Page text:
The Federal Housing Finance Board has just finished a series of hearings aimed at helping it develop legislation to overhaul the Federal Home Loan Bank System, which it regulates.
In an session with American Banker reporters last week, Nicolas Retsinas, an assistant HUD secretary who sits on the Finance Board, and Rita Fair, the agency's managing director, said they expect the legislation to be ready in the first quarter.
The proposal will aim to codify the mission of the system, revamp its governance and regulation, and provide for voluntary membership and some form of permanent capital, he said.
During last week's hearings, two capital-structure alternatives that could pave the way for voluntary membership were suggested to the Finance Board.
* The first option would mirror the current structure but would restrict stock redemption.
* A "two-tier" model would create a designated permanent base of common stock.
Currently, federal savings and loans are required to own stock in the system, while commercial banks, which make up over half of the system's membership, are not restrained from leaving and taking their capital with them.
Excerpts from the interview follow.
Q.: What did you learn at last week's hearings?
RETSINAS: I think the preliminary observation is that the system has been responsive.
While there was an agreement that certain parts of the system and certain issues need to be addressed, at the same time we did not hear feedback that the system was broken, which coincided with our observations here of the system over time.
So I thought the hearings were very beneficial. While it was time consuming, I think it was time efficiently spent, because it will build a base for future work on the system.
Q.: Was voluntary membership a big issue during the hearings?
RETSINAS: The hearings reaffirmed the consensus of the various studies, which is that over time voluntary membership is a prerequisite for an efficient system. As to how we get there, there are many issues.
There are continuing obligations regarding Refcorp [the Resolution Funding Corp.! and obligations regarding the Affordable Housing Program. We need to make sure that as we transition to complete voluntary membership, we are mindful of those obligations.
So I don't rule out going to voluntary membership expeditiously -- we just need to be aware of those transition issues.
Q.: Do you think many thrifts would leave the system if the membership was voluntary?
RETSINAS: That's hard to say. I don't know what they would do, but thrift membership is the issue here.
That's the reason why we are holding the hearings, to make sure that all the affected parties _can participate in the deliberations.
In a sense, the issue of voluntary membership is linked to capital structure. Once you address one question, by necessity you are addressing the other question.
Q.: What is the barrier to creating a permanent capital structure?
RETSINAS: You have to source it and figure out where it comes from, and how "permanent" is defined. I think that we have looked at a variety of options.
The bank presidents have commissioned their own study, which we encouraged them to do. They have some preliminary findings, but their conclusions have not yet been adopted.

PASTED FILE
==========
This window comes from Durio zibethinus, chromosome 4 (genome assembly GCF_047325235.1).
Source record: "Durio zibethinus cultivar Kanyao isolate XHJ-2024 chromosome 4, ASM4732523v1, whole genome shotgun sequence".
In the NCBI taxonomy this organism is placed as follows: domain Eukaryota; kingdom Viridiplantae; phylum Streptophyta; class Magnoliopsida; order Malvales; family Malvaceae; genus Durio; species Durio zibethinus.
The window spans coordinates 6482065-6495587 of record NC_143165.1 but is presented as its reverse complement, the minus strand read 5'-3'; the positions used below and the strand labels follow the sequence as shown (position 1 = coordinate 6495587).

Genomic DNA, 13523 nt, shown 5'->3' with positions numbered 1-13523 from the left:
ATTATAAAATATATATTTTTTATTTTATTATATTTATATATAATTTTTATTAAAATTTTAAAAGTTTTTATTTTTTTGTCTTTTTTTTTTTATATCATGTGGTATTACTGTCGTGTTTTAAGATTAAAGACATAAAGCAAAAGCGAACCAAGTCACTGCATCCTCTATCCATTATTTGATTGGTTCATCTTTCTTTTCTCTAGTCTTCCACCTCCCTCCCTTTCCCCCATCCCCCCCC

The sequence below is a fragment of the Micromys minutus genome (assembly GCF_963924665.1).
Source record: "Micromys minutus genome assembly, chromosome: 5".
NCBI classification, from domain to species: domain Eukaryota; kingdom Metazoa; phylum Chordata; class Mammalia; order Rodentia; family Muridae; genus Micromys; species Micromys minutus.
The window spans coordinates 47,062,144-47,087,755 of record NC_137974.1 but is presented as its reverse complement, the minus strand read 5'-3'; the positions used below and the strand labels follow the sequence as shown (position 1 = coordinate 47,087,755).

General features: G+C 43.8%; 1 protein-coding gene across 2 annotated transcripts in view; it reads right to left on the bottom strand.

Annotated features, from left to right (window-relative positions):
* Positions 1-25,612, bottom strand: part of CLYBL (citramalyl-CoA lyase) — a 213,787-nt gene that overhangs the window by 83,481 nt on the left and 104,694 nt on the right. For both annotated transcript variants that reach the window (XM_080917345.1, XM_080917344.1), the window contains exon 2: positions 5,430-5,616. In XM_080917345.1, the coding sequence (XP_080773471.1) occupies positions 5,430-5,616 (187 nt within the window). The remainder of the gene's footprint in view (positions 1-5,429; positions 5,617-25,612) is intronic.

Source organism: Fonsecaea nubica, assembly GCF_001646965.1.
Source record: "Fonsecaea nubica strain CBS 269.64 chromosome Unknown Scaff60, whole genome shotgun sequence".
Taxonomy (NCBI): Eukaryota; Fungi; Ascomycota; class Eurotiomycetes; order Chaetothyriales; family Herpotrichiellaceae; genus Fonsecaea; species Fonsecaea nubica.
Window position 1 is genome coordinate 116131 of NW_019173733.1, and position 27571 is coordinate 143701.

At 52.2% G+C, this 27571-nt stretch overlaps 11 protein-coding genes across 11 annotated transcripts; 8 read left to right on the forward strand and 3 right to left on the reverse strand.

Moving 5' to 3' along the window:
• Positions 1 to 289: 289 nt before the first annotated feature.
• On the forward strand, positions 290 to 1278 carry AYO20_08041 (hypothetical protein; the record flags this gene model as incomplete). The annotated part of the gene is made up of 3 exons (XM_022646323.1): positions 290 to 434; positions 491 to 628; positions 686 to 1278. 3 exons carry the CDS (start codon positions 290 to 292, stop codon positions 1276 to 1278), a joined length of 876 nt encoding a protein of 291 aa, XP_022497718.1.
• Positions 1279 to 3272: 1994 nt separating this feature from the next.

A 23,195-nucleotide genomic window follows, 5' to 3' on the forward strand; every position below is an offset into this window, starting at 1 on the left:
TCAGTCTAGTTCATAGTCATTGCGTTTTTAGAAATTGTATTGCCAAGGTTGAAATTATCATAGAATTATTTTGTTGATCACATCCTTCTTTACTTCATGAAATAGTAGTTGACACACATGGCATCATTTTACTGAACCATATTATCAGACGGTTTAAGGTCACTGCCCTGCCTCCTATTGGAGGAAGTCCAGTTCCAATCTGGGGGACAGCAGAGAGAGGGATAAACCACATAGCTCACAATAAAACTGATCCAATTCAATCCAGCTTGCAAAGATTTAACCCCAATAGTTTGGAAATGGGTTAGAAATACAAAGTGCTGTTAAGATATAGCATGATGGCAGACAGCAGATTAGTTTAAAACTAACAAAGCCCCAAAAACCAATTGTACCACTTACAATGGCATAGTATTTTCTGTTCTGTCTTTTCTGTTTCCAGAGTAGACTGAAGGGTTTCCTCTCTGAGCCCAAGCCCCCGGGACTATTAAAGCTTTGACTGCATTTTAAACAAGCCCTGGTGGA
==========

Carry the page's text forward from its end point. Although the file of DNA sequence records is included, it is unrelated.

Early on we looked at the injection of outside capital into the system, but that would appear to be inappropriate. Generally speaking, external capital requires a certain return, and given the financial structure of the system, it would be difficult to generate that kind of return and still do what it is doing now.
FAIR: Another part of that is that there are really strong sentiments within the system and in some parts of the administration that the system should remain a cooperative.
That's why, in terms of one-tiered and two-tiered capital, some people view going to a two-tiered capital structure as a step away from being a true cooperative. That's one objection against the two-tiered structure.
Q.: Can't you just convert the stock that members hold now into permanent capital?
RETSINAS: It depends. What I hope our legislation will do is define clearly the capital structure of the system over time.
It is important to understand the phrase "over time." I think we nave a responsibility to outline what that endgame will look like, as it relates to the capital structure, and that will be our goal in the legislation. That would include such issues as conversion of capital stock.
Whatever we do has to address the issue of existing capital stock, because you are not starting with a blank slate. We are starting with a system that has a capital base, so how do we convert that capital base in a way that makes sense? That's one reason why we have conducted these public hearings.
Q.: Is placing performance goals on institutions that take out cash advances something that will be addressed in the legislation?
RETSINAS: One of the difficulties with the nature of this system is that money and the advances are very fungible, and it is difficult to track them.
How do we unintrusively ensure that the mission is carried out?
If you do it intrusively, then you create a paperwork exercise, and you end up with a gaming of the system. The idea is not to impose additional requirements for the sake of requirements.
I'm not sure whether performance goals are the right way to do it.